Saints know God. So do prophets, mystics and Stevie Wonder. But for the rest of us, the Almighty can be, well, mighty elusive.
Is He the stern father who creates tragedies to punish us for our sins? Or the protector who helps us through tragedies of our own sinful making?
There are as many images of God as there are people on Earth, which, says Deepak Chopra, is perfectly natural. In his ambitious new book, How to Know God, the medical doctor-turned-spiritual-teacher attempts to explain how we experience the divine. His scholarly approach blends quantum physics and religious teachings to argue that in essence, we create God in our image.
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"What kind of world did God create? It depends on where you are in your awareness," Chopra says. "At the first level, which is the fight/flight response, you create a reality where survival is the most important thing. In the second level you create a reality of ambition, winning and competition. Yours is a God of the reactive response."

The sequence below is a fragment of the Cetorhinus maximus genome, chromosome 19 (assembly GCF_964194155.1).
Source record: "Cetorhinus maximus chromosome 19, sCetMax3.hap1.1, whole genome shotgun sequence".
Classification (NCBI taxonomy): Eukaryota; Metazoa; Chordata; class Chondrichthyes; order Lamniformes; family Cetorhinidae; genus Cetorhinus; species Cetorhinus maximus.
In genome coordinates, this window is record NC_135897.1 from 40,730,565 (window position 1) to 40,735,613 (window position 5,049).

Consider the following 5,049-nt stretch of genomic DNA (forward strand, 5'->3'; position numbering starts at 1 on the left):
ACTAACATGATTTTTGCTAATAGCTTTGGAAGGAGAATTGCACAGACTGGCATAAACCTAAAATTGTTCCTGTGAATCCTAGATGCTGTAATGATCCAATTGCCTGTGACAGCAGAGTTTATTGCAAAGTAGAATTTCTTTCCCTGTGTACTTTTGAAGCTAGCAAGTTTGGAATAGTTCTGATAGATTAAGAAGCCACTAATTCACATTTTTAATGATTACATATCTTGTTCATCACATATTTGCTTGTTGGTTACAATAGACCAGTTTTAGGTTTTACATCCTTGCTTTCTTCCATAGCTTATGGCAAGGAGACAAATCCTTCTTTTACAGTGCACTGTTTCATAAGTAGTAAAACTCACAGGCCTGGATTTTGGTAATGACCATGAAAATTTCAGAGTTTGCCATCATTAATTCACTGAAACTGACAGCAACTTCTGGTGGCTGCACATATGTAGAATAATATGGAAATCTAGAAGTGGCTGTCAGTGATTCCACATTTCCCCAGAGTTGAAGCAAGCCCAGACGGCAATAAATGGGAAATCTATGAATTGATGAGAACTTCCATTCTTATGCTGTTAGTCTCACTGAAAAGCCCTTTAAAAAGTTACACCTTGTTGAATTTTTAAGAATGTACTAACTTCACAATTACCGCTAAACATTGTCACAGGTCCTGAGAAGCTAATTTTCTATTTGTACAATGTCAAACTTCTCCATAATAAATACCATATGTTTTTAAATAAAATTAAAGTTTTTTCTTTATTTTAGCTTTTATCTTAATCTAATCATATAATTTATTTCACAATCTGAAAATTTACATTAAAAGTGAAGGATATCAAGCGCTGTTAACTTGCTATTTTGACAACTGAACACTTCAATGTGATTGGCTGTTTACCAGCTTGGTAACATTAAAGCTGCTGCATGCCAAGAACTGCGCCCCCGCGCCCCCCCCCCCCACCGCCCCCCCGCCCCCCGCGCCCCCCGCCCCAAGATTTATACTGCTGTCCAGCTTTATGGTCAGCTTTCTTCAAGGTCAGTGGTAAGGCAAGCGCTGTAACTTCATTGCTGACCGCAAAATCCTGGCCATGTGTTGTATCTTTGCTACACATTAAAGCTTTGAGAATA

As we grow, our brain responds to God on other levels: intuitive, creative, visionary and ultimately sacred. Chopra has defined seven stages in all.
The idea that we can know God by looking in the mirror may inflame orthodox believers. But it's comforting to those who like their spirituality with loose reins. And that may be more of the population than we expect. A recent survey by the New York Times found that nearly half polled said they are as religious as their parents. Their definition of "religious," though, omits the Puritanism and Calvinism that formed our young nation's morality.